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Scientists stunned by COVID findings in deer population that could extend the pandemic
Photo by James M. Thresher/The Washington Post via Getty Images

Scientists stunned by COVID findings in deer population that could extend the pandemic

Scientists studying coronavirus infections in deer said they were stunned at their findings and cautioned that deer may complicate and extend the pandemic.

Veterinarians at Pennsylvania State University found active SARS-CoV-2 infections in at least 30% of the deer tested from Iowa in 2020. The findings were published online in a study last week.

"It was actually quite stunning to us," said Penn State veterinary microbiologist Vivek Kapur. "We were very surprised to see such a high number of positive samples."

The findings suggest that deer could be "reservoirs" for the virus that would periodically reintroduce it to the human population.

That complicates efforts to eradicate the pandemic.

"If the virus has opportunities to find an alternate host besides humans, which we would call a reservoir, that will create a safe haven where the virus can continue to circulate even if the entire human population becomes immune," said veterinary virologist Suresh Kuchipudi, who co-led the study. "And so it becomes more and more complicated to manage or even eradicate the virus."

During the winter surge they found that 80% of the deer tested had been infected by the coronavirus — a rate of infection 50 to 100 times higher than that found among residents of Iowa.

They also believe they saw evidence that the deer population had contracted the virus from humans on multiple occasions.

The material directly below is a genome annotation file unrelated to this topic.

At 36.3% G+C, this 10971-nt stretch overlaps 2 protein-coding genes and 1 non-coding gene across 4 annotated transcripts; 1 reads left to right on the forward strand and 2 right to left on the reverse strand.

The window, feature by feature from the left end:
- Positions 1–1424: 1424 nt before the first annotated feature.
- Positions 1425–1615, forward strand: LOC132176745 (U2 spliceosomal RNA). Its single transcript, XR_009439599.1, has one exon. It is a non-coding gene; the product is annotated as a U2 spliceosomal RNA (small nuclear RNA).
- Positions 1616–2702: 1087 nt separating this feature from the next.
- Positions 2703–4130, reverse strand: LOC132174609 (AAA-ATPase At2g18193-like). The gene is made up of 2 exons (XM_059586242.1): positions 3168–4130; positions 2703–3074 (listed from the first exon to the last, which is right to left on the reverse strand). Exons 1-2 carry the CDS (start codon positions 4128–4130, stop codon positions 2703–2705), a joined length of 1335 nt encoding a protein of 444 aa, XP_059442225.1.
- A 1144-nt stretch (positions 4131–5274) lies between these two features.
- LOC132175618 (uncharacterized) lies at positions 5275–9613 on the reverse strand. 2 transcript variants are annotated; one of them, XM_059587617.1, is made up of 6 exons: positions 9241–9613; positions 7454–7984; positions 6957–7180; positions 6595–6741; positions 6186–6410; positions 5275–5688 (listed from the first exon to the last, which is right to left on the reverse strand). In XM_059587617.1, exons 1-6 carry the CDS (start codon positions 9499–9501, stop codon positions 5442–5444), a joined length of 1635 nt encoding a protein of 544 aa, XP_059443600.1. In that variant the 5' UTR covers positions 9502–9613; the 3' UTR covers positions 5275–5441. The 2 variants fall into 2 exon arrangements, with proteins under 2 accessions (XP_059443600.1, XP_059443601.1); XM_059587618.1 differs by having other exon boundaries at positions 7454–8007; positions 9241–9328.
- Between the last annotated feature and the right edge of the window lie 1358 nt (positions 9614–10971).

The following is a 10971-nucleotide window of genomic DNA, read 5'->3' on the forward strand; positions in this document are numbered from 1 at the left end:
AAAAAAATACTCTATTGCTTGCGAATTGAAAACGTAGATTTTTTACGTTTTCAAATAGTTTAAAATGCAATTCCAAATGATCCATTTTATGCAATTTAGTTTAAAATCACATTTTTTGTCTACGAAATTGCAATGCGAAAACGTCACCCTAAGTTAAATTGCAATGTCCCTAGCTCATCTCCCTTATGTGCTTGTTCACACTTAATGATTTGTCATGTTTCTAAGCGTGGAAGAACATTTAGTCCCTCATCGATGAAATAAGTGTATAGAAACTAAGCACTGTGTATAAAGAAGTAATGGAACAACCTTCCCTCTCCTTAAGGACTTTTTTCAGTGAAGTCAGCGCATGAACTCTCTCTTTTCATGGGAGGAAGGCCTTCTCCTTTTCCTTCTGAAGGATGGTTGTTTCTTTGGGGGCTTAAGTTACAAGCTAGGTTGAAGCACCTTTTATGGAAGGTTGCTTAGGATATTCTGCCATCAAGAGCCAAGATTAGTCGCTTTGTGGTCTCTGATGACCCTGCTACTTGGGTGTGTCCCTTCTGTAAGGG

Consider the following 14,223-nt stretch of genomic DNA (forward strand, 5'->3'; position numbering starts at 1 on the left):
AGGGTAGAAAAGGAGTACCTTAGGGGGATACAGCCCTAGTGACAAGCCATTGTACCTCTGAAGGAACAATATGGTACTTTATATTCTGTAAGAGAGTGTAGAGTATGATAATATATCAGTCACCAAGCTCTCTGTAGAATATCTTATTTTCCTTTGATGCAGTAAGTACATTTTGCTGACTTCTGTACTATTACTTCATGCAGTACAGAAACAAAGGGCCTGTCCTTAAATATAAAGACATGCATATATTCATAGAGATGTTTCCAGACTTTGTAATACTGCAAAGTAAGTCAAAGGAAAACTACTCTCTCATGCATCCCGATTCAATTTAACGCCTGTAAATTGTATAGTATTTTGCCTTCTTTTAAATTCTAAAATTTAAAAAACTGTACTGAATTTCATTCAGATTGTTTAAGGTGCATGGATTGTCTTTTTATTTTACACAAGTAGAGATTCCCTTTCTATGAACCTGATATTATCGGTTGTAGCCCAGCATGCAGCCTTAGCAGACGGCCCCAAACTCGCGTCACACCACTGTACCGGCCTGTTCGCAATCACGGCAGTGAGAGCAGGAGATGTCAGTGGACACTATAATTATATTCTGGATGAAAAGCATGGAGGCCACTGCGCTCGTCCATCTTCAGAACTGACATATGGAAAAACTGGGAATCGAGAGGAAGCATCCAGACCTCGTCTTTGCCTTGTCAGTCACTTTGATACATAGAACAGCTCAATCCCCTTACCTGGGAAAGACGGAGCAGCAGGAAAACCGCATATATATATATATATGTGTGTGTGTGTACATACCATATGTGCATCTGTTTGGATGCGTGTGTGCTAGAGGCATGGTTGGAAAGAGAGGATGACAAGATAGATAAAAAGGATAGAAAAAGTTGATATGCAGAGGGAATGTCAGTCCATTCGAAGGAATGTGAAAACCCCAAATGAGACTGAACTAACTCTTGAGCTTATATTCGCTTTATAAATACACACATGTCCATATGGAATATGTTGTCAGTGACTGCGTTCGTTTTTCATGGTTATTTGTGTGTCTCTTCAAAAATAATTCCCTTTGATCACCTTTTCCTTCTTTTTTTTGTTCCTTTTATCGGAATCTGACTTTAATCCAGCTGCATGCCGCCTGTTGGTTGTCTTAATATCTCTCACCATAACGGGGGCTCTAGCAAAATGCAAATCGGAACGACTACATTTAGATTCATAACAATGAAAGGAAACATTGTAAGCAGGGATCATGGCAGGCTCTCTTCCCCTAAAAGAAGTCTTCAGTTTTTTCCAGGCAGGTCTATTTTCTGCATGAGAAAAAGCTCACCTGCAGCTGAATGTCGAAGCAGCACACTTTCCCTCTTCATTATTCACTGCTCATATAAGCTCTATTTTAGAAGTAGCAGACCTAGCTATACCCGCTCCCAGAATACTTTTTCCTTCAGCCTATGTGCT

"The data [is] very consistent again with frequent spillover events from humans into deer and then transmission among the animals," said Kapur.

Still unknown is whether or not humans can contract the virus back from deer, and whether other livestock can contract it from deer. The possibility of the virus mutating among the deer population is another worrying concern.

"If we want to continue to be proactive about emerging variants — and not be surprised by one that suddenly pops up — there's an urgent need to continue to monitor SARS-CoV-2 in wildlife," said Kuchipudi, "especially in animals that could serve as a reservoir, like the deer."

The study was conducted by testing the lymph nodes of nearly 300 white-tailed deer in Iowa.

Here's more about the deer pandemic:

Widespread COVID-19 infection detected in white-tailed deer in Iowa, study showswww.youtube.com

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Carlos Garcia

Carlos Garcia

Staff Writer

Carlos Garcia is a staff writer for Blaze News.